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Tuesday, June 28, 2016


I went for a swim the other day with my daughter at a nearby Y. while coming out of the shower in the men's locker room afterward, a naked man was coming out of the steam room opposite. when he saw me he came to an abrupt halt and his face lit up. His twitchy body language said, "Well hello there!"

I looked away and walked over to my locker. I got my gym bag out and started to get into my clothes, then sat on the bench to put on my socks and shoes when I noticed that he was just standing there, directly behind me, still naked.

I though he might be waiting to get to his locker, so asked, warily, "Do you want part of this bench?"

He replied airily, "Oh, I'm in no hurry. I have plenty of time. I don't have to catch a train anymore, or commute. Maybe some day you can be like me." He sounded awfully self-satisfied.

I thought, you're the last thing I would want to be like. But I wanted to keep the conversation to  a minimum, so said nothing.

A few moments later I squeezed some skin cream out of a small vial, and a small globule went on my bag.

"Oh, some got on your bag," the man exclaimed and reached forward as if to wipe it off.

I quickly held up a hand and gruffly said, "That's okay -- I got it," and wiped it off myself. (I didn't want him touching my gym bag.)

He was obviously getting a charge out of prancing around naked; he seemed to think he was in a gay bathhouse.

A normal, well-adjusted person wouldn't continue to push after someone acted standoffish. And to suggest to a complete stranger that the stranger could aspire to be like him demonstrated an extraordinarily clueless vanity.

I couldn't help but get the impression that his weirdness was inextricably tied to his sexuality. All I could think as I was exiting the locker room was, that's the kind of guy who inspired the use of the word "queer" to describe homosexuals, because there was just something really queer about him, in every sense of the term.

Some people will read this and accuse me of homophobia. But isn't it sexual harassment if he stands around completely naked, trying to continue a one-sided conversation?

If a woman feels repulsed by a pushy guy, the guy is assumed to have been harassing her. But if a guy feels repulsed by a pushy guy, he must be guilty of homophobia.

I support gay marriage. If I meet a nice, helpful gay guy, I'll appreciate his character.  If I meet a witty gay guy, I enjoy his sense of humor. But this guy inspired nothing but disgust.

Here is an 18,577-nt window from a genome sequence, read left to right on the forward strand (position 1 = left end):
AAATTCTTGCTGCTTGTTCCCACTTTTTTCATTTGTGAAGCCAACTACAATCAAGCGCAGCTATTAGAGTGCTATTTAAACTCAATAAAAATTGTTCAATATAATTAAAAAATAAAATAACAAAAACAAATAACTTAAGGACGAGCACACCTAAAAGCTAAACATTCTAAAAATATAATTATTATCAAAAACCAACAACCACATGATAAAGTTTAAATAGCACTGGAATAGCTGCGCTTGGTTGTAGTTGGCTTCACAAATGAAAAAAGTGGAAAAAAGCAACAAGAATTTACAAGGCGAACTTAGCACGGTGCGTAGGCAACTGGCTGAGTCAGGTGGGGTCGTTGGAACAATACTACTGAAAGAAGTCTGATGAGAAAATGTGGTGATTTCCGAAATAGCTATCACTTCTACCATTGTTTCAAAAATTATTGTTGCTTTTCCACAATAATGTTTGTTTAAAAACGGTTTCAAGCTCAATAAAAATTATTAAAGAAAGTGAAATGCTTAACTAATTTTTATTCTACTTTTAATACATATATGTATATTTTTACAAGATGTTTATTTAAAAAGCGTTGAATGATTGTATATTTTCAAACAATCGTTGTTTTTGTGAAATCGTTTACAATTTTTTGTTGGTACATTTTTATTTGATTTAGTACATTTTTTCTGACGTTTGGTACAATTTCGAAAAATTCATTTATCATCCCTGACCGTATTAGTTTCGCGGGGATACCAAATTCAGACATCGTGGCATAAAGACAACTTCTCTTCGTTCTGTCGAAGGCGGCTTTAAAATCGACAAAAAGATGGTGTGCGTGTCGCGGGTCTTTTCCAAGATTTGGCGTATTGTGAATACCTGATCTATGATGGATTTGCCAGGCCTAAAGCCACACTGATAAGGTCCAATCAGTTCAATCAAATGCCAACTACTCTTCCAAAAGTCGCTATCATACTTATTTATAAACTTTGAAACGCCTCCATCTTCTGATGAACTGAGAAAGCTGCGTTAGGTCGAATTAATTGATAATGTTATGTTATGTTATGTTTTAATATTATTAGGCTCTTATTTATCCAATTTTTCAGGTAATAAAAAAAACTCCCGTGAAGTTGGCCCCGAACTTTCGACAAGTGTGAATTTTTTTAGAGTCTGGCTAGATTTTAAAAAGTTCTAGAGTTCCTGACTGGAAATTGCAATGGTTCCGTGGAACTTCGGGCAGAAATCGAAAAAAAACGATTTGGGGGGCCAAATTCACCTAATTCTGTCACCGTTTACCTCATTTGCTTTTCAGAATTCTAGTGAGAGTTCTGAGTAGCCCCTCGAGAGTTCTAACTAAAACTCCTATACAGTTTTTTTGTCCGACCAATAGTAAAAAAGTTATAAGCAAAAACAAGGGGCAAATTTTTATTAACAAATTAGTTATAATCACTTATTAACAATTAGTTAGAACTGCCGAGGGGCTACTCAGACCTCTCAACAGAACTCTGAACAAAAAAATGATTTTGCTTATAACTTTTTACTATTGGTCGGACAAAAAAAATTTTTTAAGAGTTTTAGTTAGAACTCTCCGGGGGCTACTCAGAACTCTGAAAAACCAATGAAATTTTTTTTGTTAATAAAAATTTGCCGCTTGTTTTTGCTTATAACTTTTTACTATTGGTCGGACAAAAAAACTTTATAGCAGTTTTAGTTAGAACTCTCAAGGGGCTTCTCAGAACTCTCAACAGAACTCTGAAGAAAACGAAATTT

The point being, gays have reclaimed the word "queer," in an aggressive/defensive sort of way. Maybe they ought to reconsider, just keep it at LGBT and drop the Q.


Justin said...

Have you considered he could also have been a sociopath? (Not to devalue your observation about homosexuals more generally.)

I've had a couple experiences where strangers will impose/intrude in that kind of a way, and looking back now I realize they were probably sociopaths. The combination of flattery and put-downs, specifically, is what makes me think that of him.

John Craig said...

Justin --
Honestly, I didn't get those vibes from him. It was more as if he was disturbed. A slick sociopath would have a better sense of the type of reception he was receiving. And there didn't seem to be anything dangerous about this guy. (Although, I know, that' show serial killers are successful, by not seeming dangerous.) This guy was more just narcissistic, in a queer, self-satisfied way.

Justin said...

That's interesting.

I was surprised to read you support gay marriage though, given your clear-eyed views on race, for example. Marriage was an institution designed for the raising of children, plain and simple.

John Craig said...

Justin --
What you say is true, but I see it as a matter of equal rights. (Which is why I'm against affirmative action.) And, there are plenty of childless marriages (for whatever reason), and nobody suggests they be annulled. Also, I think marriage in general is a stabilizing force in society, which isn't a bad thing, and there's no reason it couldn't serve that function among gays. (Although I recognize that most gay marriages, at least those between men, tend to be somewhat open in nature.)

Anonymous said...

Whoa! I am sorry you had that kind of experience. It's amazing how clueless the guy was. The pick factor is way up there.


John Craig said...

Birdie --